Shendish Manor in Kings Langley is steeped in thousands of years of history.
This week our heritage page takes a look at its fascinating past that has been researched and documented over the last six years by Alan Penwarden, a member of the Kings Langley Local History and Museum Society.
Mr Penwarden, a former engineer, has been a member of the society for 15 years and had always been interested in local history.
His findings revealed a rich history dating back to prehistoric times.
Early evidence of activity at Shendish was thrown up when the A41 bypass was being built in the 1990s.
An archaeological dig unearthed a Neolithic cursus monument - a long, trench-like structure used for ritualistic ceremonies and would have been a focal point within that community.
The Neolithic period (24000-2000 BC) or New Stone Age as it is known, marked a time when agriculture became a way of life for Britain after its introduction from Europe.
Late Bronze Age/early Iron Age artefacts were found overlaid on the Neolithic findings and experts believe it would have been a ceremonial site rather than a settlement.
It is also believed that the estate area may have been used by the Romans.
In the 1950s archaeologists discovered a number of Roman roads coming from the Roman city, Verulamium (St Albans), running parallel to Shendish.
With the Shendish site so close to the roads and remnants of Roman villas in the surrounding areas, Mr Penwarden said it was not 'unreasonable to suppose the site may have been used in Roman times'.
The first documentary evidence of Kings Langley, or Langelei as it was known, was in the Domesday Book land survey commissioned by William the Conqueror.
In 1086 an ancestor of the Chenduit family, Ranulph, the sergeant at Berkhamsted Castle, held Langelei.
The Chenduit family owned land across the counties but by 1270 they were in debt to Jewish money-lenders.
At this time Queen Eleanor of Castile, wife of King Edward I, began buying the Chenduits' land and she built a royal manor house that became known to locals as 'the palace'.
Before her death in 1290 she owned the majority of the village that later became known as Langley Regis.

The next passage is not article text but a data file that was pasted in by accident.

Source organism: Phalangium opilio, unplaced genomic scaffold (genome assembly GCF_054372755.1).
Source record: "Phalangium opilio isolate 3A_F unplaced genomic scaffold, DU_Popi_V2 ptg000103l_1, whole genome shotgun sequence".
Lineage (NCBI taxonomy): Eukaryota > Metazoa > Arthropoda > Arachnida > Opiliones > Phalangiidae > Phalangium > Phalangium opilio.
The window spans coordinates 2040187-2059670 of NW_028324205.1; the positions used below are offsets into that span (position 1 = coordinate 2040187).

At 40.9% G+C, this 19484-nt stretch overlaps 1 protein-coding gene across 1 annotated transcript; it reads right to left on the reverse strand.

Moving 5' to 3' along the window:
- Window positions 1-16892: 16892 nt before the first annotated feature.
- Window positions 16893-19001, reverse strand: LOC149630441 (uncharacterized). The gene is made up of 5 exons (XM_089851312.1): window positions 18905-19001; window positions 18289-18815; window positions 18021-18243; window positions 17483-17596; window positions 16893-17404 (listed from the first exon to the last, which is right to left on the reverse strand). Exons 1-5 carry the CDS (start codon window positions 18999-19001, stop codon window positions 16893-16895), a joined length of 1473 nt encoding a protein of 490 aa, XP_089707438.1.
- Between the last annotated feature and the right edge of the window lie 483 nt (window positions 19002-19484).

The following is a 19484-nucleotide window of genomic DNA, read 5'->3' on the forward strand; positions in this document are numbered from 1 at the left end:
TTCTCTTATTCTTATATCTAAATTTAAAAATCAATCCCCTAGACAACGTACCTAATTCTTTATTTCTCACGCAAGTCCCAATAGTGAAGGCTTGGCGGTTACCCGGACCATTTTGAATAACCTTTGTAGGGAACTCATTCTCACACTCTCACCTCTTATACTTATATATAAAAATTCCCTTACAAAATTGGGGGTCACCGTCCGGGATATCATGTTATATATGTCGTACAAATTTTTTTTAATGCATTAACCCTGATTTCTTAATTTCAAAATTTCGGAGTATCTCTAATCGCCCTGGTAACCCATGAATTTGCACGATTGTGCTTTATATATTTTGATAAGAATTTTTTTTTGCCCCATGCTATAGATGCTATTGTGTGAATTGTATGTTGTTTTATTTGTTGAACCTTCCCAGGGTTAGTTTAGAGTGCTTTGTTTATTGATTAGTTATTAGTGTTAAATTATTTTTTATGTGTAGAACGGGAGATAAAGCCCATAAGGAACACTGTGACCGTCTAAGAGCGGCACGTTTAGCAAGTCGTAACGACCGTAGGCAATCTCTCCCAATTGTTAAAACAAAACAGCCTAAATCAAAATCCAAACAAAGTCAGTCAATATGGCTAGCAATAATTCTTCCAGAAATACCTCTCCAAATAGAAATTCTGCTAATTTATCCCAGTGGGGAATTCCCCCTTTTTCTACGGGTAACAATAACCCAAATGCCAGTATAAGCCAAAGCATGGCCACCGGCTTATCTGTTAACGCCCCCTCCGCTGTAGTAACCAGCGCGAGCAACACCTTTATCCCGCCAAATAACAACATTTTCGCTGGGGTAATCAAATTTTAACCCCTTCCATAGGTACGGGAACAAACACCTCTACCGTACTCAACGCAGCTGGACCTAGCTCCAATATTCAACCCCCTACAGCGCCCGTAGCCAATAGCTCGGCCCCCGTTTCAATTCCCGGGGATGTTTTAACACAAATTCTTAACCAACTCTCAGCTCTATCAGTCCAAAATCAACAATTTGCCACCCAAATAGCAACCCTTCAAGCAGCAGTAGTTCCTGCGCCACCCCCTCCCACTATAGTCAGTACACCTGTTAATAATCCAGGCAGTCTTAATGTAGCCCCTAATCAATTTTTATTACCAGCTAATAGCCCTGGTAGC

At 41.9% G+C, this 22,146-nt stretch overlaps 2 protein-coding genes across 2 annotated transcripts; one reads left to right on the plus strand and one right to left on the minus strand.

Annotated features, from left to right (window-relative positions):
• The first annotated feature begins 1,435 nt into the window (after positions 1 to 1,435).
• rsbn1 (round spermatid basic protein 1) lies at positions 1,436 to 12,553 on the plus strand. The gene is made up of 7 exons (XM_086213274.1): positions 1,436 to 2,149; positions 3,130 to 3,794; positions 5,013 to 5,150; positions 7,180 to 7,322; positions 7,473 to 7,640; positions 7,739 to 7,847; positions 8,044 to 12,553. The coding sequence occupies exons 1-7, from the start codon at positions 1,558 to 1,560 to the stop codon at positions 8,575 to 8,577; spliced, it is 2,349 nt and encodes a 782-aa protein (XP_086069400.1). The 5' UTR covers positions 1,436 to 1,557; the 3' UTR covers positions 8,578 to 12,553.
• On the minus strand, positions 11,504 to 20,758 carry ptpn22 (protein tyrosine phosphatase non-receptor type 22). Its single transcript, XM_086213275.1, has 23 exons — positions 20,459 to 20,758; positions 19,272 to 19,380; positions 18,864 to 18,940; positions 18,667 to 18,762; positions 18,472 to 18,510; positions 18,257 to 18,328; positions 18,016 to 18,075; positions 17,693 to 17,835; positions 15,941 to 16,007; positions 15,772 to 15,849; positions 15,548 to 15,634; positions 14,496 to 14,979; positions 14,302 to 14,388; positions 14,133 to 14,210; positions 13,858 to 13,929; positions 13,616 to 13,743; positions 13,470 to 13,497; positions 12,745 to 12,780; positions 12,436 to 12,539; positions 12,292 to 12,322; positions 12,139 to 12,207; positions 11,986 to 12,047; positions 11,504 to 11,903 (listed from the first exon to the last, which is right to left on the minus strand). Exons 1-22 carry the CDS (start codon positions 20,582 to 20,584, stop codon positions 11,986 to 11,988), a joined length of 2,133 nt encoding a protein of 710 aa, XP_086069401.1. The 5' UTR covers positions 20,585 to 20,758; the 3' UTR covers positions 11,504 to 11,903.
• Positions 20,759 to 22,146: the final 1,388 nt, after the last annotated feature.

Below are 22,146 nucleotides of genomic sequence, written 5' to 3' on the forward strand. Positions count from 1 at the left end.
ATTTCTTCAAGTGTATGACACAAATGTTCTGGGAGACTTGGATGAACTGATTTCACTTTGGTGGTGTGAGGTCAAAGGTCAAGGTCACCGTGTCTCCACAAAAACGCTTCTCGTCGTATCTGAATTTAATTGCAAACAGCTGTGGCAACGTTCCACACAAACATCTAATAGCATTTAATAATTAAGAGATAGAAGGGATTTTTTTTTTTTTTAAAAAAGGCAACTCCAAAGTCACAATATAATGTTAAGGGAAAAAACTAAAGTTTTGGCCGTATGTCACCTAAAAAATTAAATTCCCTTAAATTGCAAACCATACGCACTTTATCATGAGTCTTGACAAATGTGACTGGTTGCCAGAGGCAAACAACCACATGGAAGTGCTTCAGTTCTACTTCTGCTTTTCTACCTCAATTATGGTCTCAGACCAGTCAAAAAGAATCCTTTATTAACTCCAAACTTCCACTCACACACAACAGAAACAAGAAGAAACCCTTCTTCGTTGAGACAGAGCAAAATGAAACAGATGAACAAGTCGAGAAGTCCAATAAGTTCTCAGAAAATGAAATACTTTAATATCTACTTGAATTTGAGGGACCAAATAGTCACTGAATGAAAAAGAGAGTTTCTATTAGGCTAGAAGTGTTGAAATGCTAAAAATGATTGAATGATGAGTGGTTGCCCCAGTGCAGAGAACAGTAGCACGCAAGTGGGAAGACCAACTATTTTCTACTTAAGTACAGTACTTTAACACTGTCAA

As the Chenduits' land ownership diminished, they moved towards the north of the parish and took up residence in the area that became and still is known as Shendish.
The next owners of the Chenduit manor were Richard Parker and his wife Alice in 1364.
Richard was responsible for the overseeing and controlling of the works for King Henry VIII.
It is thought Alice may have been a member of the Chenduit family or that the property was forfeited.
The land spanned 200 acres and after Richard's death was passed to his grandson Thomas, who was just under four.
The manor stayed in the Parker family's possession for the next 200 years.
In the 1560s John Cheyne became known as the Squire of Kings Langley.
He was a member of a family who owned manors across the land including Drayton Beauchamp, near Tring and Chenies in Buckinghamshire.
A brass plaque recording his death still stands in All Saints Church, as does a brass statue of his wife Margaret, who died shortly after giving birth to the pair's youngest son Edmund in 1576.
John was disinherited for becoming Roman Catholic and the manor was given to his brother Francis.
However, following Francis' death, Shendish reverted back to John's family and was passed down to his son Francis and in time to his last remaining son Charles, following his death in 1644.
Charles later came into immense wealth after marrying Lady Jane Cavendish, daughter of the first Duke of Newcastle. He sold Shendish to John Beale, a citizen and grocer of London for 3,800.
Over the following 150 years the manor changed hands many times, seen as an investment rather than a residence.
In 1839 documents establish the estate as more than 300 acres, but by the time Charles Longman, a member of a famous publishing family came to sell it in 1931, its size had almost quadrupled to 1,309 acres.
For the history of the Shendish Manor gardens with photos, just click here
The story of Shendish continues in next week's Gazette.
For details of where to obtain a full account of the manor's history by Mr Penwarden, call Frank Davies on 01923 264109.